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Dante alighieri


  1. Come again?

    Playboy in its day was a profitable commercial venture and its circulation was at its peak ca. 1971 around about 9,000,000. The circulation of the paper edition of National Review has scarcely exceeded 160,000 and it has ever been a philanthropic enterprise. Other than the New York Review of Books, magazines like National Review have not been commercially viable in forty years or some, and some have never been.

    I hate to break it to Mr. Lowry’s employees, but the Republican Party had within it a component given to vigorous opposition to the regnant liberalism of that age. Mr. Buckley was not the progenitor of that. Robert Taft was nearly the Republican nominee for President in 1952. I suspect you would also discover, were there any surviving survey research, that the liberal arts faculty of 1955 was far more variegated in its political profile than is the case today. Newspapers such as the Chicago Tribune continued to reflect in their coverage the priorities of their (commonly Republican) owners. Time-Life was not exactly a liberal concern. What William F. Buckley provided was a discussion forum for the general reader of a sort that had been present a generation earlier but had subsequently disappeared. What the nascent American Enterprise Institute provided was a mediator between academics and policy-makers.

  2. “Newspapers such as the Chicago Tribune continued to reflect in their coverage the priorities of their (commonly Republican) owners. ”

    That may be true Art, but they endorsed Obama in 2008 and lost a huge chunk of their Downstate readership, including me.

    As to Taft, he had his points, but he was also illustrative of not only how impotent conservatism then was on the national scale, but even within the Republican party.

    Buckley in his salad days in the Fifties and Sixties was always more important than National Review, as he gave a young and articulate face to American conservatism that was badly needed.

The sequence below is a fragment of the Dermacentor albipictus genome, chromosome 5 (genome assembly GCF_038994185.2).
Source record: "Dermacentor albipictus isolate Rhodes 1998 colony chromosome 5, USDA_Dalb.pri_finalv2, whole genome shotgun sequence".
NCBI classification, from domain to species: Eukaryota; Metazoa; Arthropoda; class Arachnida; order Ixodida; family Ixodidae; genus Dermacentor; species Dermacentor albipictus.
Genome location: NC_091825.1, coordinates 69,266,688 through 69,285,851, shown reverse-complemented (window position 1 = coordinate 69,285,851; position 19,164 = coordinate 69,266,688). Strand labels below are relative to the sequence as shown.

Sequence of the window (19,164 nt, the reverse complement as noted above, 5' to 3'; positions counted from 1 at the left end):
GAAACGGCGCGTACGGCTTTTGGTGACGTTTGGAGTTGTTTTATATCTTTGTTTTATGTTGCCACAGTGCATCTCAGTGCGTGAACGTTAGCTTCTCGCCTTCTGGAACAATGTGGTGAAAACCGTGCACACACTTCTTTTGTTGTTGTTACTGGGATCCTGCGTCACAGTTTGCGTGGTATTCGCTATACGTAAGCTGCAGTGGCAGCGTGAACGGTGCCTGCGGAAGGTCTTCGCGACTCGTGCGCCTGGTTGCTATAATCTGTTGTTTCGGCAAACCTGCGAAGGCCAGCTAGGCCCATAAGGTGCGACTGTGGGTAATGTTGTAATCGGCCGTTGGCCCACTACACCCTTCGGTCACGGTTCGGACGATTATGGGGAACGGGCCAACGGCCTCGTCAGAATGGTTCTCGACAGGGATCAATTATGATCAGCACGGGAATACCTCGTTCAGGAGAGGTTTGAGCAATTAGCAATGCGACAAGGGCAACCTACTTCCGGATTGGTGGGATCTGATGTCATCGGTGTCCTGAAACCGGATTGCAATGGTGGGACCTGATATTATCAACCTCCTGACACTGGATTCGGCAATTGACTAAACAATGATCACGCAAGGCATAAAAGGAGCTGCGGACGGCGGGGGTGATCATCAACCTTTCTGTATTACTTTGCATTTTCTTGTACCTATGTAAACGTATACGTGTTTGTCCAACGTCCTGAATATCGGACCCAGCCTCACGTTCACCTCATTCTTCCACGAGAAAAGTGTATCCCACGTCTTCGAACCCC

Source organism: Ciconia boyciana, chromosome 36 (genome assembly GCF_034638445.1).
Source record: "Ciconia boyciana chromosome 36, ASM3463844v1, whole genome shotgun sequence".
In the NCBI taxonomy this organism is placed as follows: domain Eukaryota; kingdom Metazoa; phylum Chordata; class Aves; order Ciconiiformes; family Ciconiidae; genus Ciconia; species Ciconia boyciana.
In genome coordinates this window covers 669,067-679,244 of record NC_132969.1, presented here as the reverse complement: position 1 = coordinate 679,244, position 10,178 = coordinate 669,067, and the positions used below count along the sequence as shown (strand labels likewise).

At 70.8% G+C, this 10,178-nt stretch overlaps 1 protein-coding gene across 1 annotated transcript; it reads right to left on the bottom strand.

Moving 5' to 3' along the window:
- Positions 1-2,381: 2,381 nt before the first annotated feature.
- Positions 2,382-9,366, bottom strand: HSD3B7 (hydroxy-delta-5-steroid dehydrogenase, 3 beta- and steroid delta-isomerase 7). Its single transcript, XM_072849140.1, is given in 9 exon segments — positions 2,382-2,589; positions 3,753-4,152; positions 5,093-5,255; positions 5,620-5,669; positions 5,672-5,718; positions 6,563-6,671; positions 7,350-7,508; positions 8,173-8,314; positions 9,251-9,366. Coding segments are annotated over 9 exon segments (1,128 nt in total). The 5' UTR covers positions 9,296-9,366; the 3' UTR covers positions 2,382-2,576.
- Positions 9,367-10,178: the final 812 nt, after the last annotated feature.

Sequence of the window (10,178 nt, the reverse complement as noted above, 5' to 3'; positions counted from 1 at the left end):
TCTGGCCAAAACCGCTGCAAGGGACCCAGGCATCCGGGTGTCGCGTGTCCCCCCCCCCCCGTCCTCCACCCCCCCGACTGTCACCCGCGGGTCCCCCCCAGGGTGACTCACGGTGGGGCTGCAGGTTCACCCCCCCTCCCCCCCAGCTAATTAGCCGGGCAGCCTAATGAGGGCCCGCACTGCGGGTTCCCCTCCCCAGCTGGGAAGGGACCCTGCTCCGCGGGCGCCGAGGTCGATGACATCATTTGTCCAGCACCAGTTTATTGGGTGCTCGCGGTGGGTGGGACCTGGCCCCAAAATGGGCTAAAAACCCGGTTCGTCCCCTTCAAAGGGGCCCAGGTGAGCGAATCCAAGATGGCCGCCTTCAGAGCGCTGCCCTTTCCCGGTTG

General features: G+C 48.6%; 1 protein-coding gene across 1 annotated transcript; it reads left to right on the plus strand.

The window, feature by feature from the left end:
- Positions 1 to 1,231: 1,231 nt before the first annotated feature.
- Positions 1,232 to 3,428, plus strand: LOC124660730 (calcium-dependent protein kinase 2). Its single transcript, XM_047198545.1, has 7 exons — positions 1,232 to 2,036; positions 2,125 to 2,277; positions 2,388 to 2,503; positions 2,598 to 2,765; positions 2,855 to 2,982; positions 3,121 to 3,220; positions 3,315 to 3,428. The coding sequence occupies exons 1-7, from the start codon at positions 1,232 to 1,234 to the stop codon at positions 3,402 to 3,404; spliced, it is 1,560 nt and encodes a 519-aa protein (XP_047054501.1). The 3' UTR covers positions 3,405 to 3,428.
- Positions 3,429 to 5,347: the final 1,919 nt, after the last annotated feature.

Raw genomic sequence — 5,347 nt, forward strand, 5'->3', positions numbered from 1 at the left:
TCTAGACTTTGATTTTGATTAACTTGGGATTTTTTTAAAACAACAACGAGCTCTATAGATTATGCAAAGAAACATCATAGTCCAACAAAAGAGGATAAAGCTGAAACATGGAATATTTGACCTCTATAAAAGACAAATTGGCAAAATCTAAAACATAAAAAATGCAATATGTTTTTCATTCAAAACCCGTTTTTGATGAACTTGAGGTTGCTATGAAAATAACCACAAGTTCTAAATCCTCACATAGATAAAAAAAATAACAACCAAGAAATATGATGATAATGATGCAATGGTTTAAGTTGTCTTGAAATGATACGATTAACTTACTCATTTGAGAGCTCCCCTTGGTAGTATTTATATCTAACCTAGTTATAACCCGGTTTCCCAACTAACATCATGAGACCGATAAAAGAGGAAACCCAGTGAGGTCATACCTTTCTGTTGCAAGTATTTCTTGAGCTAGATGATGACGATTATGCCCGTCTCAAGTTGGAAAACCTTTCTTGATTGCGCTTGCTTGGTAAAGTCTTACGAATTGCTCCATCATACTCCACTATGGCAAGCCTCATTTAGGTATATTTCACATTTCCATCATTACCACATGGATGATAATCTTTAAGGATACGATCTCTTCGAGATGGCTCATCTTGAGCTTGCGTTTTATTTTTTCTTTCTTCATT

3. The reach of National Review went well beyond its mere subscription numbers. Granted we sometimes tend to exaggerate the influence of this or that institution, but as Donald mentioned Mr. Buckley certainly was one of the key sparks of the conservative revival during the Cold War period. Also, a lot of magazines come and go, so the fact that NR has survived for nearly 60 years is a remarkable sign of vitality.

  4. The reaction to National Review initially from a liberal journal was that America could use a good conservative magazine but that National Review wasn’t it. Liberals tend to be all in favor of conservatism, except for all and any current manifestations.

  5. Potemra is making a point that can only be made in retrospect. Both magazines had a huge cultural impact that has little to do with their actual readership. Whether we liked it or not, both changed the world we lived in and that was true even for people who never read an issue of either. That’s a claim that neither Time nor Newsweek, both of which were vastly more successful in those years, can make.

    What I wonder is whether the two are nearly as contradictory as they seem. I don’t know if William f Buckley ever went to the Playboy mansion in the 1960s but it wouldn’t surprise to learn that he had. The two men had a lot in common.

  6. The reach of National Review went well beyond its mere subscription numbers.

    Agreed. These publications are helpful, just as agencies like AEI are helpful.

    That may be true Art, but they endorsed Obama in 2008 and lost a huge chunk of their Downstate readership, including me.

    I was referring to the situation prior to 1955. What appears to have happened to metropolitan newspapers in the post-war period is that the lenses through which they viewed the world came to be ground and selected by their employees. One of the curios of the last two generations is that our political life came to reflect a social and cultural struggle between salaried employees who earn their living by manipulating words and images and salaried employees in just about every other trade, with wage-earners lining up on one side or another according to cultural affiliations.

    I think the same deal happened in academe. Tenure shifted the balance of power between the faculty and their superordinates and (like the newspaper owners) the trustees voluntarily ceded control with regard to all issues save budgetry and athletics. In 1940, the President of the College of William and Mary was a Southern Jeffersonian and the President of Colgate University was a trenchant opponent of the New Deal. You would be hard put (I am sure) to find anyone on the faculty of either institution who would hold to either view nowadays.